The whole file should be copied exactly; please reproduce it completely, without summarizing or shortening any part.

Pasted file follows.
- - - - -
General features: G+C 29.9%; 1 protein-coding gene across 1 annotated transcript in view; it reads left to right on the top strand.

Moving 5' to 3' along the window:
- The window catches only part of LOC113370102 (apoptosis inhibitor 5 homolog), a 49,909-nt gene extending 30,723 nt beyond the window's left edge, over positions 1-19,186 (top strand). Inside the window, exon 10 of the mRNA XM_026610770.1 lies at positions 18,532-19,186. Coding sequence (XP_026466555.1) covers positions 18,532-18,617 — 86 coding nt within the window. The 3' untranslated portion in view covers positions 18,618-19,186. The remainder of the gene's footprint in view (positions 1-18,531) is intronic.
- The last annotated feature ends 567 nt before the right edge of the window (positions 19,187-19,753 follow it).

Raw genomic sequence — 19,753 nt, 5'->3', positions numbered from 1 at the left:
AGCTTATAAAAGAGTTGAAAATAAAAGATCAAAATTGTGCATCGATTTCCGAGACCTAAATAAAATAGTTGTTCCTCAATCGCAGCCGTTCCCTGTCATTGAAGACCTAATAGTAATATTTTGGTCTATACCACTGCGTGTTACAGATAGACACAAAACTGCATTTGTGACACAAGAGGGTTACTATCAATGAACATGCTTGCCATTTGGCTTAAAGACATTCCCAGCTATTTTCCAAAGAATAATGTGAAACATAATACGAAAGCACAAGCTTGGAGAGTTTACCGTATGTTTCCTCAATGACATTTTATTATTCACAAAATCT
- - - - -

General features: G+C 29.9%; 1 protein-coding gene across 1 annotated transcript in view; it reads left to right on the top strand.

Moving 5' to 3' along the window:
- The window catches only part of LOC113370102 (apoptosis inhibitor 5 homolog), a 49,909-nt gene extending 30,723 nt beyond the window's left edge, over positions 1-19,186 (top strand). Inside the window, exon 10 of the mRNA XM_026610770.1 lies at positions 18,532-19,186. Coding sequence (XP_026466555.1) covers positions 18,532-18,617 — 86 coding nt within the window. The 3' untranslated portion in view covers positions 18,618-19,186. The remainder of the gene's footprint in view (positions 1-18,531) is intronic.
- The last annotated feature ends 567 nt before the right edge of the window (positions 19,187-19,753 follow it).

Raw genomic sequence — 19,753 nt, 5'->3', positions numbered from 1 at the left:
AGCTTATAAAAGAGTTGAAAATAAAAGATCAAAATTGTGCATCGATTTCCGAGACCTAAATAAAATAGTTGTTCCTCAATCGCAGCCGTTCCCTGTCATTGAAGACCTAATAGTAATATTTTGGTCTATACCACTGCGTGTTACAGATAGACACAAAACTGCATTTGTGACACAAGAGGGTTACTATCAATGAACATGCTTGCCATTTGGCTTAAAGACATTCCCAGCTATTTTCCAAAGAATAATGTGAAACATAATACGAAAGCACAAGCTTGGAGAGTTTACCGTATGTTTCCTCAATGACATTTTATTATTCACAAAATCT